Instead, we were privileged to hear the honest, personal, touching story of a man who has never given up and who should truly be an inspiration to our children.
I would like to thank Winslow for his wise words and hope that he is invited to be the commencement speaker for future graduations.
Sen. Dianne Feinstein, D-Calif., and others have said that Edward Snowden has committed treason. The Presidential Oath of Office calls upon the president to fulfill the duties of the office and to defend the Constitution. That is all.
There is no mention of protecting the American people. It cannot be treason to reveal that, through his minions, President Barack Obama is violating that oath. The whole point of the Fourth Amendment is that there be no exceptions.
Michael S. Moore
Dig for the facts
I read with great interest the June 11 BDN letter “Governor 38 percent.” The writer was lamenting independent Eliot Cutler’s gubernatorial election participation past and future. I wonder if the writer can remember when former Gov. John Baldacci was running for his second term. The statistics weren’t favorable.
The labor organizers and people masquerading as Democrats had a lady named Barbara Merrill run as an independent. Merrill’s husband was, or had been, the president of the Maine State Employees Association, Local 1989 of the Service Employees International Union. She ran her campaign with clean election funds which means the taxpayers of Maine paid for her campaign. Baldacci narrowly won over Republican Chandler Woodcock.
What percentage of voters did Baldacci receive? Thirty-eight percent.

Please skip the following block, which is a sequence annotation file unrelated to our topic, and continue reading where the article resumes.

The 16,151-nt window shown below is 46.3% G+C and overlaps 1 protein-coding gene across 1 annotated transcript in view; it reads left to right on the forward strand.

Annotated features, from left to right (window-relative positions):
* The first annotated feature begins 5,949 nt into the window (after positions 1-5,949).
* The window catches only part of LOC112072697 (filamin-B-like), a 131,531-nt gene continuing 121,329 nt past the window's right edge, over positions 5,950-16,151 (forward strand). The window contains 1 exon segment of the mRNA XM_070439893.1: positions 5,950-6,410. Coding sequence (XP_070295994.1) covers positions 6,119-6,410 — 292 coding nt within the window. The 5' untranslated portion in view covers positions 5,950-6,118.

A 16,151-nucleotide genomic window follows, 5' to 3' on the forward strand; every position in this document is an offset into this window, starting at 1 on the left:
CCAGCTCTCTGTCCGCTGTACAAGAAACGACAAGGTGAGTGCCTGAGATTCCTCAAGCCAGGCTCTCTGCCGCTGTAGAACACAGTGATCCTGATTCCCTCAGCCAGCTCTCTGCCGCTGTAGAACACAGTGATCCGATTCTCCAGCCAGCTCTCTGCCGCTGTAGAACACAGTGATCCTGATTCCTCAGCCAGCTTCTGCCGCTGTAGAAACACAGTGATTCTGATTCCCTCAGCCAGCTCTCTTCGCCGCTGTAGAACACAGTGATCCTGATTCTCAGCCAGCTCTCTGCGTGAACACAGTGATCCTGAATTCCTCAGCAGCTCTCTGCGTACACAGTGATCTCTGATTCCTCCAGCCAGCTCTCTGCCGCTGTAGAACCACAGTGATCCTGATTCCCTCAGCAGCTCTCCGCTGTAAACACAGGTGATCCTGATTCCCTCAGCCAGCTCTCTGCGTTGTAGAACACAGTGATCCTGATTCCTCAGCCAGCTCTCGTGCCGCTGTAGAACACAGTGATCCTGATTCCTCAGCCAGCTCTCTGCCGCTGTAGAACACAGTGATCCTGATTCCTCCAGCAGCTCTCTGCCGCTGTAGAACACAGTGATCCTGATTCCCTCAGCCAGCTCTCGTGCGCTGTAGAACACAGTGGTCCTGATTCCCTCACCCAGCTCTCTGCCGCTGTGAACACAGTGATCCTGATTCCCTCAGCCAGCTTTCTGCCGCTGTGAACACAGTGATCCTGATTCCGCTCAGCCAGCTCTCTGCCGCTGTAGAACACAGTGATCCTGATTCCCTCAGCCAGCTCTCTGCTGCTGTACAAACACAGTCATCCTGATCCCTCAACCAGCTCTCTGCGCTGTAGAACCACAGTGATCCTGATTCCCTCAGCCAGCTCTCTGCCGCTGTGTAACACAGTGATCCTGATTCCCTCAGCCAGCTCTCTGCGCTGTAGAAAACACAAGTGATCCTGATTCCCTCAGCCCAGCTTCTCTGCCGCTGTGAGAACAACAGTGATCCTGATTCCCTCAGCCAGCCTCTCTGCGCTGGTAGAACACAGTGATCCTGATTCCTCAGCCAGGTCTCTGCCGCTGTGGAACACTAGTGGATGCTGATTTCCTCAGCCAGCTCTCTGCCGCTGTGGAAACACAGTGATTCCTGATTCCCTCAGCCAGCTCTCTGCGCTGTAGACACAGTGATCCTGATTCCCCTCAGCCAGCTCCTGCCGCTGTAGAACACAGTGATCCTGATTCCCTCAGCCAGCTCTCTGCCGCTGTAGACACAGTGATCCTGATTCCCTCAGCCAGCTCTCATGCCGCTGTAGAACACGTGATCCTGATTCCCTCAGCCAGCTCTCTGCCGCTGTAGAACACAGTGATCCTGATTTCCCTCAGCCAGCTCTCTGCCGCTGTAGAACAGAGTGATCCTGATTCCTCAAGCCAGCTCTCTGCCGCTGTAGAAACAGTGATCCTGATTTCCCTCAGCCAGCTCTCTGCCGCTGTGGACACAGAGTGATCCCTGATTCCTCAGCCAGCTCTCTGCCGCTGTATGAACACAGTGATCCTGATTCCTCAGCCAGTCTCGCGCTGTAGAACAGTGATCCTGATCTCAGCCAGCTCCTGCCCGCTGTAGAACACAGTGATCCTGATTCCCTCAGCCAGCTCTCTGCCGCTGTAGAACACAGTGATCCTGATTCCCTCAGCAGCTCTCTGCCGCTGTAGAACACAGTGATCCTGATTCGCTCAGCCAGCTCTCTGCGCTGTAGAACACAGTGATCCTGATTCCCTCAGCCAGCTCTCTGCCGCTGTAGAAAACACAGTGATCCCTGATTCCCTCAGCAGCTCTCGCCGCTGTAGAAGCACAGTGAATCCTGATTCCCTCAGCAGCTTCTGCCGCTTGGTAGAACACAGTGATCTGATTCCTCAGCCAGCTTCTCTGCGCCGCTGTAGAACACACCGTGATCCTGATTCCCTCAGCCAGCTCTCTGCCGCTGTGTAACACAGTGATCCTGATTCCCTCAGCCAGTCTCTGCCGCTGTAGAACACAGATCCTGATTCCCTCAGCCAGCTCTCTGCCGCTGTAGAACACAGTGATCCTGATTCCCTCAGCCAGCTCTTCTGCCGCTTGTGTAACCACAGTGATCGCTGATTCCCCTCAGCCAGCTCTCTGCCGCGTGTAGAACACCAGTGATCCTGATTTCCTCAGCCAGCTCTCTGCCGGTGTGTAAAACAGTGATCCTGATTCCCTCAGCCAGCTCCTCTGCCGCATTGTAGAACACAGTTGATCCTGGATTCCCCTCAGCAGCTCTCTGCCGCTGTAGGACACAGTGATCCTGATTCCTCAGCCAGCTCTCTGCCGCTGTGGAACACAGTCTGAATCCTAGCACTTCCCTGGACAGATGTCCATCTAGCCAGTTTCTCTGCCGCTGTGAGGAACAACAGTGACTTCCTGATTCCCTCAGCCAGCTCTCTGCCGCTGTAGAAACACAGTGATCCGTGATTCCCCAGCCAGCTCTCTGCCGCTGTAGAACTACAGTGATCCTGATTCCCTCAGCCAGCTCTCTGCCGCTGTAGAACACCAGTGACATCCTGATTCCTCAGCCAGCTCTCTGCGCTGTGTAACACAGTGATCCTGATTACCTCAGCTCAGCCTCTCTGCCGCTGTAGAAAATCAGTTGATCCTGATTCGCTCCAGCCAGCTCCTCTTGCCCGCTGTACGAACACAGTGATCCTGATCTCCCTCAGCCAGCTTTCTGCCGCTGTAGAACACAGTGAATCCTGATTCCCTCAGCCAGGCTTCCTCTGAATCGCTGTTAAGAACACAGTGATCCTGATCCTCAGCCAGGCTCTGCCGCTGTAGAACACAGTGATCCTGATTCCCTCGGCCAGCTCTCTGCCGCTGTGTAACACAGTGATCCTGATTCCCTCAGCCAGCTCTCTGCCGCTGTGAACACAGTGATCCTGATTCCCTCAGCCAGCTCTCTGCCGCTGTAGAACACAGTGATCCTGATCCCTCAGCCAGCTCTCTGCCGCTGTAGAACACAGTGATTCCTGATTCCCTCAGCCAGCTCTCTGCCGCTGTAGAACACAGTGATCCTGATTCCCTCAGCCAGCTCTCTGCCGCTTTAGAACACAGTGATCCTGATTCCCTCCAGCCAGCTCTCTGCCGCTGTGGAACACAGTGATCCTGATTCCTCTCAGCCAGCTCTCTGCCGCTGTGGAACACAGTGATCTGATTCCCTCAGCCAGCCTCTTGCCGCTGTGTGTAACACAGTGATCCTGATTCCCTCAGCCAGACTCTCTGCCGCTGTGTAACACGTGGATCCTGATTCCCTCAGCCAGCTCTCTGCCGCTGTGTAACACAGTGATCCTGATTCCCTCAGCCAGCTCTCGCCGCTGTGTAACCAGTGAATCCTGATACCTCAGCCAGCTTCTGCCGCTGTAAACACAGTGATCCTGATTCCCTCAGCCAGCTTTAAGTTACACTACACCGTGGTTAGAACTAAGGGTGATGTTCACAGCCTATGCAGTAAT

Katherine Evans makes good points in her letter regarding Heather Denkmire’s June 6 BDN OpEd, “Let us eat junk.” I would like to add one more “simple solution.” Find the time to cook good food for children. Use food stamps wisely, and arrange priorities to that end. Despite what we may hear from some complainers, good food is not expensive and not difficult to prepare.
Legitimate roles of government
I’ve read with great interest about the Maine Legislature giving preliminary approval to LD 1286, banning the slaughter of horses or the transportation of horses across Maine to facilities outside the state where horses may be slaughtered for human consumption.
I consider myself a social liberal but feel that this legislation is overstepping the legitimate role of government. While I do not suggest that any person consume horse meat against their will or belief system, it is a fact that in many parts of the world horses are consumed as a source of protein. How is a horse different from a cow, sheep or pig?
Some individuals practice religions where pork may not be consumed. Should we legislate those among us who eat pork as part of our diet? Some individuals do not consume meat or fish. Should the Maine Legislature close meat, poultry or fish processing facilities? How is the public safety or health enhanced or protected by this legislation?
Does the Maine Legislature have the right to say to someone wanting to transport horses on Maine roads to a licensed slaughterhouse in Quebec that they are committing a crime? To our legislators, consider reversing your votes, and stick to legitimate roles of government.
Kenneth F. Beland